Not sure that is entirely accurate. Morgenthau, Eleanor, and his daughter had much more of a role in the last 12 months of FDR's life than Marshall and the rest of the cabinet. If you want sources for that I have several books on the internal politics of the administration. The media also covered for him heavily as well.It might have worked.
Hitler was swimming in a witches brew but FDR was submerged in a cauldron of his own, desperately ill and tapping on death's door on a plethora of highly experimental drugs for diabetes and poliomyelitis while slipping quite badly mentally. He was mostly lucid but he suffered frequent diabetic comas and periods of confusion. Sometimes he could be out of it for days, clearly unfit to serve. He was protected and the problem concealed from Congress and Vice President Truman by Chief of Staff George Marshall and his palace guard. They were running policy with Churchill around FDR and saw no reason to follow the law and turn over National Command Authority, maybe mess the grand plan up, as there were many with actual authority that had great reservations. This was much the same as a similar group did at a crucial phase of the aftermath of WW1 for Wilson, after his stroke if that's really what it was, a move that probably lead the world directly to WW2.
If the Germans had pulled off a last ditch operation Martin that could possibly extend the war in Europe to 1946, FDR would have been forced by political necessity to come out of his cocoon of protection and show himself in order to hold his party. If he had slipped, had a spell and Congress or Truman suspected how soft in the head he was getting, FDR would have been set aside as unfit and Harry S. Truman would have become acting president.
This could definitely have caused a policy change. Truman, a WW1 combat veteran that had been there and done that and got elected by veterans hated the idea of throwing men away. He had no love at all for the Soviets or their pawns infiltrating the west, a problem of which he was well aware. He had not been briefed on anything that wasn't in the newspapers by Marshall's Palace Guard and walked into the job absolutely cold in OTL, inheriting a policy and team that barely deigned to talk to him at all or do anything but present him with papers to sign for one fait accompli after another, a group that he couldn't rid himself of in victory.
George Marshall was also quite old, ill and within a few years of death, possibly losing the thread himself given his later failures in China and being propped up by his own staff. He was, according to Dean Atchenson, 'under performing like a four engine bomber on one engine.'
FDR, Marshall and Co. never had a problem showing their disdain for non-aristocrat outsider Truman, who with his Confederate roots had never been rich, had ties with the Pendergast Machine and had actually worked for a living. Truman got to his position by chance, hard work and with the support of the veterans of his old US Volunteer artillery unit, a politically powerful group in Missouri that held their former elected commander in very high regard.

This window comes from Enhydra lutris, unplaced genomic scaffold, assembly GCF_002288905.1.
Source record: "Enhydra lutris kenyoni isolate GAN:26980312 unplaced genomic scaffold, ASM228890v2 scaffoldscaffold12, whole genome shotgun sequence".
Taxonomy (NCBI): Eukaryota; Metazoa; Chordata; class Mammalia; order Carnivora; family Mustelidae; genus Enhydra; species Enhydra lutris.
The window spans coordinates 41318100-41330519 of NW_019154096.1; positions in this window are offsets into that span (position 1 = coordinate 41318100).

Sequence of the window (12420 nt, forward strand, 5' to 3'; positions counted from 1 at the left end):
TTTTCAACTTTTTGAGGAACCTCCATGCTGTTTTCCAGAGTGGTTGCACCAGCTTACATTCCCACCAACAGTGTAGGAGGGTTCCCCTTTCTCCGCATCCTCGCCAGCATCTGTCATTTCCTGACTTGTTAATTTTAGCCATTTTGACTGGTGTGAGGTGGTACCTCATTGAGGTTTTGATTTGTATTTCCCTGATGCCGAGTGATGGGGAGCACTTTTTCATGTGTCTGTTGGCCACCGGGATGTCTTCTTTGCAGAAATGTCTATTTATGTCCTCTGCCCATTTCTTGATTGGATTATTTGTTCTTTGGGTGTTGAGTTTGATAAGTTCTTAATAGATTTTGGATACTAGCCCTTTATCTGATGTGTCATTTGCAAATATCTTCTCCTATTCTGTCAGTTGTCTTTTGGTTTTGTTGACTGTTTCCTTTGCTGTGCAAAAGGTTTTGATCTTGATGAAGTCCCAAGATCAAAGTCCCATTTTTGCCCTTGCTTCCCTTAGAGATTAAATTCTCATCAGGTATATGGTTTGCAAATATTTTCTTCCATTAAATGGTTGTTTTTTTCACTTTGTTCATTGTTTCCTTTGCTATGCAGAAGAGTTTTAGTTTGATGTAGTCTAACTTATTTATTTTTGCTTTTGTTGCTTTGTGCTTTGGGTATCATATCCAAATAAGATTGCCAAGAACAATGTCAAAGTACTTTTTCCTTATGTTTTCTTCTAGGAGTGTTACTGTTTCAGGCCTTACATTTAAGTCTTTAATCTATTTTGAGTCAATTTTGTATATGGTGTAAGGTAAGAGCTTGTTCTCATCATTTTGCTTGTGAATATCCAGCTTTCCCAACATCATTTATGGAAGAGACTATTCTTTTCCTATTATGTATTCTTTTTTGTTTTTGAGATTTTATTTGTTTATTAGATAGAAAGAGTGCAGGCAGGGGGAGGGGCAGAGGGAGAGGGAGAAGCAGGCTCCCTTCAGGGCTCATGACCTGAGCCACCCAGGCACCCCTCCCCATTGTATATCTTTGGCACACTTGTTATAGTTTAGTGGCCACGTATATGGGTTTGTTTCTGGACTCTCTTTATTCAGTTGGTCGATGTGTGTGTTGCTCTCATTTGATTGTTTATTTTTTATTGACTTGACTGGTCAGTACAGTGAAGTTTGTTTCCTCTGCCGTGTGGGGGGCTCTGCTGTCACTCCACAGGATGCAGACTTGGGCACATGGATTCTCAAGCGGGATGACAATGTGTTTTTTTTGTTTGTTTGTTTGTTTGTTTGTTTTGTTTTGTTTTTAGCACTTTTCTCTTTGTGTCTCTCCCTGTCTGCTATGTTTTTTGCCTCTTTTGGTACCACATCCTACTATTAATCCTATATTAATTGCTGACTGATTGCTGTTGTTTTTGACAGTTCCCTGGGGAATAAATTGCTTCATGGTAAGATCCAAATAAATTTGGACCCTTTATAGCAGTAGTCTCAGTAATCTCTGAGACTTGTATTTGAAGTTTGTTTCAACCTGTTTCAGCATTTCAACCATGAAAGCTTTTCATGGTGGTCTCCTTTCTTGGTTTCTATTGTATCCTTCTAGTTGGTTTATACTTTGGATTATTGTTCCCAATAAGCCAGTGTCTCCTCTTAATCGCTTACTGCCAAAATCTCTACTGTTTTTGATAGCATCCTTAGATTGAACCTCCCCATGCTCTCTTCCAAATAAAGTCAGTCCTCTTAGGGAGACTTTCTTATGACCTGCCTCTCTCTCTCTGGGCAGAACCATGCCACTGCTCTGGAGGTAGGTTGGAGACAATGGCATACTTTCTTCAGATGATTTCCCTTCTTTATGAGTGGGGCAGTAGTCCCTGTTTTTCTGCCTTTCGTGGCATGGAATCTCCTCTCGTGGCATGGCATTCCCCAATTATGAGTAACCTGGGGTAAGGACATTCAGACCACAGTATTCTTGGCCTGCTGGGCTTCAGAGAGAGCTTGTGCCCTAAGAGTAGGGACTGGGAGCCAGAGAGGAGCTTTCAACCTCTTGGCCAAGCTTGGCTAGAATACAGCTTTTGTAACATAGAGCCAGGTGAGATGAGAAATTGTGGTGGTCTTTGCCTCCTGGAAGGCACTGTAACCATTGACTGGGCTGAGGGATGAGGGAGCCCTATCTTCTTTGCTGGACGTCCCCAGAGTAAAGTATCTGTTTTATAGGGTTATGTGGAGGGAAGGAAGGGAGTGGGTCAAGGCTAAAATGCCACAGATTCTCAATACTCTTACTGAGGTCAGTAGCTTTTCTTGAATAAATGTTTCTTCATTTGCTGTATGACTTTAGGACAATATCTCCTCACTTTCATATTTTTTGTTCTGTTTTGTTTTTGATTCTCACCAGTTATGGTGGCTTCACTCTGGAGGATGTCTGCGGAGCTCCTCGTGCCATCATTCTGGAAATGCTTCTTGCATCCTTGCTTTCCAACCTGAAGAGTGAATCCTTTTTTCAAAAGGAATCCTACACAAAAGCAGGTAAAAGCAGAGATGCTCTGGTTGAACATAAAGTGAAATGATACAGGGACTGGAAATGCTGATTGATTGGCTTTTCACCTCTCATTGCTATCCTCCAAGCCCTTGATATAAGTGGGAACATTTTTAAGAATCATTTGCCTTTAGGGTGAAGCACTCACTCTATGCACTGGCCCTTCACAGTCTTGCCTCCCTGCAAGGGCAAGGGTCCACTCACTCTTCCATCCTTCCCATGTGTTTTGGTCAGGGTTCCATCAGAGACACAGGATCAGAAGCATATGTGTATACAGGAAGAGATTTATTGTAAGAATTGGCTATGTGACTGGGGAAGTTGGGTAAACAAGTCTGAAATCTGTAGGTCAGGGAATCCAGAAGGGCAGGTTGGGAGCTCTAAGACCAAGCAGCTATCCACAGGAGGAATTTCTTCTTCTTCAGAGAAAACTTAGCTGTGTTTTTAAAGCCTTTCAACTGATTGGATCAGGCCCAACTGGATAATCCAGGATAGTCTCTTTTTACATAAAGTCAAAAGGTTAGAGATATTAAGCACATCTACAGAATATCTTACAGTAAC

The old-money group that had accreted itself around FDR would have been placed directly under Truman's thumb at a time when Truman could easily have chisled them free, replaced them and changed US policy.
Marshall was if anything more a figurehead for the public by the end of the war than a political powerbroker as far as I can tell.
Given how sick FDR was I wonder if the shock of the defeat would actually speed up his OTL fatal stroke in April 1945. BTW Stalin himself suffered a stroke in May 1945 and a major heart attack in late 1945 as a result of heavy smoking and drinking (much like FDR and Churchill). Since Truman was way in over his head when he first got in office I do wonder if it would be too much to cope with if FDR dies in say January or February in the aftermath of the biggest military defeat in US history (it would be equivalent to Stalingrad from August 1942 to the surrender of the pocket in terms of casualties just in the German offensive period, not counting the Aachen-Hurtgen fighting).
As to FDR-Truman, that was probably more a function of the party bosses forcing FDR to dump Wallace as his VP in 1944 rather than any particular problem FDR had with Truman. FDR wanted his guy, but wasn't able to fight the way he could before by 1944, so that probably colored relations (or the lack thereof since they only met once privately before FDR's death) much more than anything. As to Truman he was more independent than you think after WW2; he did after all fire Morgenthau, Roosevelt's buddy with an iron grip on Treasury, in June 1945 over demands that Morgenthau was making on Truman's administration (he apparently thought he could bully Truman and found out the Missourian was no pushover).
Though I do agree with you that Truman taking office earlier after a discredited FDR either dies or is pushed aside would have much more freedom to do as he pleased to clean up the mess.